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By Dr Rebecca Bullard, Department of English Literature, University Reading

Jane Austen would, I think, have been delighted to feature on the new £10 note. Many of her novels are about the impact of money – and especially the lack of it – on women’s lives.

Her first published works, Sense and Sensibility and Pride and Prejudice, feature families full of daughters struggling under a legal system that keeps all property in the hands of (sometimes distant) male relatives. The famous opening of Pride and Prejudice, of course, tells us that ‘a single man in possession of a good fortune, must be in want of a wife’. Austen’s fourth novel, Emma, turns this observation on its head, with Emma Woodhouse declaring that, ‘A single woman, with a very narrow income, must be a ridiculous, disagreeable old maid!’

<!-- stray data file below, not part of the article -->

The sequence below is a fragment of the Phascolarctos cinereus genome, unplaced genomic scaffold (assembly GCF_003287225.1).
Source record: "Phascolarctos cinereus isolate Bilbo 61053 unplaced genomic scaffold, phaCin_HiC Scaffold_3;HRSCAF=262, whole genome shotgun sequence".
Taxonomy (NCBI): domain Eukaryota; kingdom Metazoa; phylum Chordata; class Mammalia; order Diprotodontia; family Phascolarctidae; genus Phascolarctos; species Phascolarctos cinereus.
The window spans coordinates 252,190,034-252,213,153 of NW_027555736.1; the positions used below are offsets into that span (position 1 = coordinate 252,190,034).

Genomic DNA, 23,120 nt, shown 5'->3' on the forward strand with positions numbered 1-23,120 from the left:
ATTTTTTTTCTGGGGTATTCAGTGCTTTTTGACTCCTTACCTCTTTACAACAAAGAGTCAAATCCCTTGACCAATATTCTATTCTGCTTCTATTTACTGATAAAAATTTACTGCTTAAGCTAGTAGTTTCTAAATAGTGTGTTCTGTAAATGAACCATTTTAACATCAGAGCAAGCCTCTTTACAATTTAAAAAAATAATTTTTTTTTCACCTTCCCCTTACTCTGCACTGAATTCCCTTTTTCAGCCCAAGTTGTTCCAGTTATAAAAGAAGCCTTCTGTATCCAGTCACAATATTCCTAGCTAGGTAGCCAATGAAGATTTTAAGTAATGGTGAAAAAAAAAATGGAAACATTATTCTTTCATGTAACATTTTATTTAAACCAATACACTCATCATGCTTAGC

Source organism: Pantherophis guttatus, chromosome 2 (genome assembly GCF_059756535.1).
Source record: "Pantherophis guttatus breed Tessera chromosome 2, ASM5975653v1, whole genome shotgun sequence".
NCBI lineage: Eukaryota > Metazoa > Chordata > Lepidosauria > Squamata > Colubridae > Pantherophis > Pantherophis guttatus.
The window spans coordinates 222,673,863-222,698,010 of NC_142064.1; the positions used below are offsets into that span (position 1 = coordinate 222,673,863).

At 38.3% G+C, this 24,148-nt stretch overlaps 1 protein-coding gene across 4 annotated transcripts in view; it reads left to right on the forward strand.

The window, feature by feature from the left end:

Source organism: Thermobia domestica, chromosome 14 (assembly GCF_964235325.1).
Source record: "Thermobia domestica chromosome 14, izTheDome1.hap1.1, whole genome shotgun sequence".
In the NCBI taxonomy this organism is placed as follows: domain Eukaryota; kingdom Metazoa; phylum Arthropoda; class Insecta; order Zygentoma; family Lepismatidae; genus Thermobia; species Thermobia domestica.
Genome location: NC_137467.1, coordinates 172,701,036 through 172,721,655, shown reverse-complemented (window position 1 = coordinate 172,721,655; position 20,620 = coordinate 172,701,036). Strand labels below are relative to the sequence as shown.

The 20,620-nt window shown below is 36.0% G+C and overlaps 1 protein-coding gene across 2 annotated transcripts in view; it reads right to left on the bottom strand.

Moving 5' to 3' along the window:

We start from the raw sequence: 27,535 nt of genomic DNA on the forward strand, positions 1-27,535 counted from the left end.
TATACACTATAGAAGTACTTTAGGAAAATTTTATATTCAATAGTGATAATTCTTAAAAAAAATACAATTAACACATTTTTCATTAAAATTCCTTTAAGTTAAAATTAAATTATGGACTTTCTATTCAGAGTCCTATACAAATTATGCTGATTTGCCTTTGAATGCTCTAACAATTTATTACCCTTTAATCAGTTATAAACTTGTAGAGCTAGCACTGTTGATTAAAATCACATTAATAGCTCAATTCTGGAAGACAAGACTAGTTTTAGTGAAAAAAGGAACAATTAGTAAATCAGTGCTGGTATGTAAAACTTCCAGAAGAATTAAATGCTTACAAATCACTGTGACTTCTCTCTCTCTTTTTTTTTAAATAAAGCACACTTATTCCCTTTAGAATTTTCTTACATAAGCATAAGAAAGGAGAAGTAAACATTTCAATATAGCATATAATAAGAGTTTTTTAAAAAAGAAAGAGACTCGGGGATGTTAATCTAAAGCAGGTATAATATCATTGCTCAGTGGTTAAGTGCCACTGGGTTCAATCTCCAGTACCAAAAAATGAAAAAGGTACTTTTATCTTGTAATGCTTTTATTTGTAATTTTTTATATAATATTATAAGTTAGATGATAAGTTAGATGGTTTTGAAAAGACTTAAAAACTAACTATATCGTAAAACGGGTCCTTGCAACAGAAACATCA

Austen never condones this kind of snobbery: Emma comes to regret her unkind behaviour towards the impoverished spinster, Miss Bates, and the protagonist of Mansfield Park, Fanny Price, is dignified in poverty. Nonetheless, it’s difficult to escape the conclusion that marrying well for Austen meant, above all, escaping the financial insecurity of a single life; love is a bonus.

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